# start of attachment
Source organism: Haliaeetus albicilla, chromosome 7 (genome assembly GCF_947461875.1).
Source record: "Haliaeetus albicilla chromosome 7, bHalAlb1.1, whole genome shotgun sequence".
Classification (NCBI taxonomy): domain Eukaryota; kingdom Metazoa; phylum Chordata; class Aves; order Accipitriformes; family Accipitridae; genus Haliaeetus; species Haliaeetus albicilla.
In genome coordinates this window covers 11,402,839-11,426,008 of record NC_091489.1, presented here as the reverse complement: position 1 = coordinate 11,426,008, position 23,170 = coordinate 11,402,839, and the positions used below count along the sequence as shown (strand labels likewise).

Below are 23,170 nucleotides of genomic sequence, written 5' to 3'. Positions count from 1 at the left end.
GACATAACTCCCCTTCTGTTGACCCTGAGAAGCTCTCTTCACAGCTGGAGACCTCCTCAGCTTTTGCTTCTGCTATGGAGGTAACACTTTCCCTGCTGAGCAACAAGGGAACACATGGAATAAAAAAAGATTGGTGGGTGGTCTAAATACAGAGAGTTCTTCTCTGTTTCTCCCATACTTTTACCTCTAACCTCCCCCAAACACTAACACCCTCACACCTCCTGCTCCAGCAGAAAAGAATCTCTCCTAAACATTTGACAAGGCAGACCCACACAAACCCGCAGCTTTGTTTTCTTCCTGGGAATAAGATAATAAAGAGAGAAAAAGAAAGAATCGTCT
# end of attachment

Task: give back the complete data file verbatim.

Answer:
Source organism: Haliaeetus albicilla, chromosome 7 (genome assembly GCF_947461875.1).
Source record: "Haliaeetus albicilla chromosome 7, bHalAlb1.1, whole genome shotgun sequence".
Classification (NCBI taxonomy): domain Eukaryota; kingdom Metazoa; phylum Chordata; class Aves; order Accipitriformes; family Accipitridae; genus Haliaeetus; species Haliaeetus albicilla.
In genome coordinates this window covers 11,402,839-11,426,008 of record NC_091489.1, presented here as the reverse complement: position 1 = coordinate 11,426,008, position 23,170 = coordinate 11,402,839, and the positions used below count along the sequence as shown (strand labels likewise).

Below are 23,170 nucleotides of genomic sequence, written 5' to 3'. Positions count from 1 at the left end.
GACATAACTCCCCTTCTGTTGACCCTGAGAAGCTCTCTTCACAGCTGGAGACCTCCTCAGCTTTTGCTTCTGCTATGGAGGTAACACTTTCCCTGCTGAGCAACAAGGGAACACATGGAATAAAAAAAGATTGGTGGGTGGTCTAAATACAGAGAGTTCTTCTCTGTTTCTCCCATACTTTTACCTCTAACCTCCCCCAAACACTAACACCCTCACACCTCCTGCTCCAGCAGAAAAGAATCTCTCCTAAACATTTGACAAGGCAGACCCACACAAACCCGCAGCTTTGTTTTCTTCCTGGGAATAAGATAATAAAGAGAGAAAAAGAAAGAATCGTCT